Washington School Seventh- And Eighth-Graders Learn More About Information Literacy And Computers

Washington Middle School eighth-grader, Travon Blakeslee, works on computer coding during Stacy Brand’s Information Literary & Computers class.

Washington Middle School eighth-grader, Travon Blakeslee, works on computer coding during Stacy Brand’s Information Literary & Computers class.

“How are you trying to solve the problem?” asked Washington Middle School Library Media Specialist Stacy Brand. “How many blocks can you move?”

“I can move five spaces,” said the student.

“Remember, you can only use the repeat block. So you have to code in five spaces, no turns, using the repeat block.”

Mrs. Brand helped Washington eighth graders learn to computer code and program during their Information Literacy and Computer class. Through Computer Science Discoveries (CSD), students were using Code.org and a program called Blockly, which teaches students how to use computer coding and programming to create their own on-line games. CSD, a free course, covers computer science topics such as programming, physical computing, HTM/CSS and devices.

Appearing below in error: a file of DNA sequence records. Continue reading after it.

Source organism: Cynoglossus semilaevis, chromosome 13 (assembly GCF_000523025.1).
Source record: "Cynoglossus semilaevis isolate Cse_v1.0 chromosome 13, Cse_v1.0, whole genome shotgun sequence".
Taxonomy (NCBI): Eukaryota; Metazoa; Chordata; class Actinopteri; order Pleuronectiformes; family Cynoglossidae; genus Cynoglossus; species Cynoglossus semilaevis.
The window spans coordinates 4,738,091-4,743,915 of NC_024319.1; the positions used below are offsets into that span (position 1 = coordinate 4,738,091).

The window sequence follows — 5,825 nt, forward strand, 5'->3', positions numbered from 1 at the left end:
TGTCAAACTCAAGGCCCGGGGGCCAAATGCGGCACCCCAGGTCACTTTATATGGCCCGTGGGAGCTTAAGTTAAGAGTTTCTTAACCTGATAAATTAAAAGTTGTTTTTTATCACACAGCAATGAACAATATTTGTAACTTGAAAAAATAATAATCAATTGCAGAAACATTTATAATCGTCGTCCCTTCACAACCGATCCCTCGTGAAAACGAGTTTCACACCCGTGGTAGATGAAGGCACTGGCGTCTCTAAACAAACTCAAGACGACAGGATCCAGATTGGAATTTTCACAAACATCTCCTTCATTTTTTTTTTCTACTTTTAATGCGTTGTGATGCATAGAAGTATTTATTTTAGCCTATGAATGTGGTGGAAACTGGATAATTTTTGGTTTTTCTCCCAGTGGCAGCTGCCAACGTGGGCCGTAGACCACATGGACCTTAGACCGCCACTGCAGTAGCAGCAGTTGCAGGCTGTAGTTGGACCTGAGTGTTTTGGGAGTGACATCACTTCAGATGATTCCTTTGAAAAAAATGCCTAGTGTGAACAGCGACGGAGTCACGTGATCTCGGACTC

“Part of this class is teaching students to use critical thinking and problem-solving skills so we added the computer coding and programming element to the class hoping it would be something different and engaging for the students,” said Mrs. Brand. “We also wanted to introduce more STEM into our curriculum to give students exposure to these areas as potential careers or to have the ability to do elementary coding and programming at the college level. But most importantly, it enhances student’s problem-solving skills and resiliency.”

Computer programming and coding is just one of the areas Mrs. Brand teaches eighth graders during the 13-week special area class. Along with improving keyboarding skills, students also use checkology.org where they learn how to navigate the challenging information landscape by mastering the skills of news literacy. The lessons help teachers equip their students with the tools to evaluate and interpret the news and learn how to determine what news and information to trust, share and act on. Leading journalists, along with First Amendment and digital media experts, guide students through the platform’s interactive multimedia lessons. These ?-learning experiences use real-world examples of news and information that test students’ emerging skills and lead them to mastery, which builds skills that are crucial to ensure students can navigate the endless information they are confronted with daily.

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